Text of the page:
Thursday, April 06, 2006

Colonel Moseley on Leaving Do's and Don'ts

What ho! After my concerted effort to be constructive about trouble at work in my previous article, I seem to be in the Mem’s good books. Last night I was allowed three glasses of red with dinner. This pro bono approach clearly has its advantages. Hopefully this month’s even more helpful advice might be worth a few glasses of port and perhaps a cigar.

Leaving jobs can take many forms. In my day you tended to join a firm and stay until you retired with a few promotions in between. Leaving do’s tended to be a finger buffet in the boardroom marked by a speech from the Chairman and the presentation of a clock from the company and garden furniture paid for by a whip round amongst soon-to-be-former colleagues. This was followed by a tentative and emotional speech in response by the tearful but relieved retiree. In some cases the retiree’s good lady was wheeled to partake of the sausage rolls and sherry and to be given a bouquet.

Nowadays employees seem to be more mobile and companies are much more ruthless about chopping off dead wood. As a rule, staff leaving due to dismissal or naked ambition to move on after twelve months to get a Mondeo instead of a Clio, don’t merit a leaving do.

Redundancy or other culling at any age over 50 is generally masked as “early retirement” and is usually further camouflaged by a do. Such occasions always generate a myriad of conflicting emotions, unspoken anger and seething angst. Here are my top ten tips to cope with the termination process, including the “leaving do”:

1. Always take the precaution of saying what leaving present you would prefer before the collection is completed. If you want a Mont Blanc and there’s only enough in the kitty for a Platignum, hopefully the company will feel honour-bound to make up the considerable shortfall,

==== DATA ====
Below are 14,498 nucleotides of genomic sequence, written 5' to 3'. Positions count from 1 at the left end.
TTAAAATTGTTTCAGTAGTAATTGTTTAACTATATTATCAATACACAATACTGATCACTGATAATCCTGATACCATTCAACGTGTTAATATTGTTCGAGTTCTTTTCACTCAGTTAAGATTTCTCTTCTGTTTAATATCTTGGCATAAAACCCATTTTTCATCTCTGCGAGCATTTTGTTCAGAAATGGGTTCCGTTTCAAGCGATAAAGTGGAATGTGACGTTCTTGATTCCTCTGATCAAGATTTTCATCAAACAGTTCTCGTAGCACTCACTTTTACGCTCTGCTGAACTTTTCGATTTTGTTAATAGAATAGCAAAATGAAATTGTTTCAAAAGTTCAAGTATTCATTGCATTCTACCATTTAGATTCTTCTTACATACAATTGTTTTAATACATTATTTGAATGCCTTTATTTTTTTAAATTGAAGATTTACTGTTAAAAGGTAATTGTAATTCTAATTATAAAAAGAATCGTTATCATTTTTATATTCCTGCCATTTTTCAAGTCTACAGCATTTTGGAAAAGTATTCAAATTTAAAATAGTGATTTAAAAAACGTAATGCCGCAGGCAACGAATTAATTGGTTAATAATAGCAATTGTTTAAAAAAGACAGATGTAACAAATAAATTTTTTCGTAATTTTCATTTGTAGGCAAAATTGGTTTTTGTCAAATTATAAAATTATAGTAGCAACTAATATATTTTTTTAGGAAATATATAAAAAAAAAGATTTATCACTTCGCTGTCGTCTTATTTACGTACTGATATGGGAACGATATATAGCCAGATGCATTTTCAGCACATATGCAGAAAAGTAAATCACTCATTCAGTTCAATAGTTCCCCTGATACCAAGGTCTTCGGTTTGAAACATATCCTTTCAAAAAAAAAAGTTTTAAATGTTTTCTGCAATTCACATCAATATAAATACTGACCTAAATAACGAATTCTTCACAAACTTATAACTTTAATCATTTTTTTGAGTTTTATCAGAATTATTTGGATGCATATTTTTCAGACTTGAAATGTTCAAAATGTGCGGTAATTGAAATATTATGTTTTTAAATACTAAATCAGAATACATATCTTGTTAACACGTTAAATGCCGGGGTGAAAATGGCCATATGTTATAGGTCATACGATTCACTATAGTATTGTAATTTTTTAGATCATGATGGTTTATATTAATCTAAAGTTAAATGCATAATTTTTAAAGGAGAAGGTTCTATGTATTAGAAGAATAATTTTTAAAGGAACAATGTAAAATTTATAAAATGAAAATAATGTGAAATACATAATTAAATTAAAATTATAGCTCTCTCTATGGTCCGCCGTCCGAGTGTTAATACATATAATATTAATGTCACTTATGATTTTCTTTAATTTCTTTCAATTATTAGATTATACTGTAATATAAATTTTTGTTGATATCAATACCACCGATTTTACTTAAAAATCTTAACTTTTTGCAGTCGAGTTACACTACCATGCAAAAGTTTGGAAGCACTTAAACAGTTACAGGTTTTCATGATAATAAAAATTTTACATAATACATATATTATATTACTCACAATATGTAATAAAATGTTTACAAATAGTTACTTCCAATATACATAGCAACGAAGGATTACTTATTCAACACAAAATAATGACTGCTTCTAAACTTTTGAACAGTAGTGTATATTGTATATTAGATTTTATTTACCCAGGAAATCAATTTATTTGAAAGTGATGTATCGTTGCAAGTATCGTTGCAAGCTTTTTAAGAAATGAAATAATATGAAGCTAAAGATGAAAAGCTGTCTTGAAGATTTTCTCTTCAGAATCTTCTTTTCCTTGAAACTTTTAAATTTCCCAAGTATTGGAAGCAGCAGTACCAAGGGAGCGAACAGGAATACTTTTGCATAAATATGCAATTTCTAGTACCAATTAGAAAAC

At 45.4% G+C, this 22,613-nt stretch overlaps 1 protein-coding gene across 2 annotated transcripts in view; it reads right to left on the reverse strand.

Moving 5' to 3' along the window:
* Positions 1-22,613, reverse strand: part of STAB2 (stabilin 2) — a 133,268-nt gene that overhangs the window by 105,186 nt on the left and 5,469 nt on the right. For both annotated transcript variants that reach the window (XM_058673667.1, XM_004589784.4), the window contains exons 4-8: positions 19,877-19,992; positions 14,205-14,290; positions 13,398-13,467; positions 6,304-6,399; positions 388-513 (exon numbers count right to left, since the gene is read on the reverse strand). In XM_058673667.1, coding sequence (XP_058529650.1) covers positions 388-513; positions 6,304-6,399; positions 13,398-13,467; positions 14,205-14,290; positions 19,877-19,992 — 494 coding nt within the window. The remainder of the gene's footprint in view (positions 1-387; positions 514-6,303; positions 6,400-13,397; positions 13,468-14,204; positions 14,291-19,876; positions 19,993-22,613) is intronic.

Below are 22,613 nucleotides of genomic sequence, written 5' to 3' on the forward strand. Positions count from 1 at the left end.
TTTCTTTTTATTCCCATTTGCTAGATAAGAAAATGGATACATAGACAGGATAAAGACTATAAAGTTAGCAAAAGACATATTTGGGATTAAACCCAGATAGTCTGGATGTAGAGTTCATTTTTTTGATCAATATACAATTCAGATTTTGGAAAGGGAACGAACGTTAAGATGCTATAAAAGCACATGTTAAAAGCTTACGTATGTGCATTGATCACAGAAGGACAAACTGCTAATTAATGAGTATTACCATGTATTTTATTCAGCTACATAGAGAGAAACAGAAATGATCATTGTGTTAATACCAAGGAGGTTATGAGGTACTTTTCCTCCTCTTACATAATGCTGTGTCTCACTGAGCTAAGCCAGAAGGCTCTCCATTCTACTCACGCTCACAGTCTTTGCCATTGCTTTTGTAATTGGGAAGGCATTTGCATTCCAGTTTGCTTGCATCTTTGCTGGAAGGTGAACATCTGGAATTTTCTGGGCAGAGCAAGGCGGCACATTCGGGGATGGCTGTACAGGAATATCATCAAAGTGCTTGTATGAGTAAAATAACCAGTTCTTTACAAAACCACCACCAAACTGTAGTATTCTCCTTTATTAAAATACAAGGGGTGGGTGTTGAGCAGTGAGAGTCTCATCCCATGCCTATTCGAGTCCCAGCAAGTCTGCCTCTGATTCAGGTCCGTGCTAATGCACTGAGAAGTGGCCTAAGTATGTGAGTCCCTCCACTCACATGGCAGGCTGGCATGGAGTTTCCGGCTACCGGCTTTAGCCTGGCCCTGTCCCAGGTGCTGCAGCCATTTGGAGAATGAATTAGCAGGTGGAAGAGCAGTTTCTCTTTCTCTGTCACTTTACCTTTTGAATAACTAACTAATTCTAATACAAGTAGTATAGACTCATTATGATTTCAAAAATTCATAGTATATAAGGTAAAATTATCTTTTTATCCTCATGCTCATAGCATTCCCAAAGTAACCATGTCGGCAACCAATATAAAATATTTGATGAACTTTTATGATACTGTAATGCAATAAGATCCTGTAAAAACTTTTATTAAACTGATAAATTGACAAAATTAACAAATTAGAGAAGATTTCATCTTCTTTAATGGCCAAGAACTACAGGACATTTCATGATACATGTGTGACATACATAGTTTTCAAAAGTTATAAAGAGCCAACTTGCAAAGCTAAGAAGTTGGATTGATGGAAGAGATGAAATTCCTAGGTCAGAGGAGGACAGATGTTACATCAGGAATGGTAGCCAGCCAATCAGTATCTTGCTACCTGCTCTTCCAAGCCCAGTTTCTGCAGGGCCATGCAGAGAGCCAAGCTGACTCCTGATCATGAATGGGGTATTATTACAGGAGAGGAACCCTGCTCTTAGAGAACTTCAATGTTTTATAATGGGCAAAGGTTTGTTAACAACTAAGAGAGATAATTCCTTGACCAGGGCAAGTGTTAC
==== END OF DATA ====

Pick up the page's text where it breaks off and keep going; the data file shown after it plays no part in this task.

2. Be careful how much you drink; you know what they say about “in vino veritas”. The leaving do is a place for many things, but veritas is not one of them,
3. Always try to get someone who likes you to make the speech about you. Like the vicar officiating at your funeral, that person may not know you but should preferably at least get your name right,
4. Accept the fact the majority of people attending your do will be from accounts and completely unknown to you. Always remember, they have given to your collection and are entitled to as many sausages on sticks and glasses of Jacobs Creek as they can sink,
5. Take great care in preparing your farewell speech. Do not make jokes unless you are good at it,
6. Try to avoid most of the following: foul language, slander, break dancing, tears, conjuring tricks, any threat of violence, and group hugs,
7. Remember that what you do not say can be just as potent as what you do say. A thoughtful tribute to colleagues who have been kind and helpful will magnify the impact of failure to thank or even mention a line manager who has made your life a misery. Most of your audience are well versed in what has been going on and will get the message,
8. Do not do anything which will impact on any outstanding reference or compensation,
9. If you do know where the bodies are buried, try not to forget; corporate memory may come in useful one day,
10. Once you have left, leave. There’s nothing sadder or more humiliating than someone who just has to keep coming back.

I hope that equips you to cope with the trauma of leaving; should be worth a port or two! Pip, pip!!

*this advice first appeared in Birmingham 13

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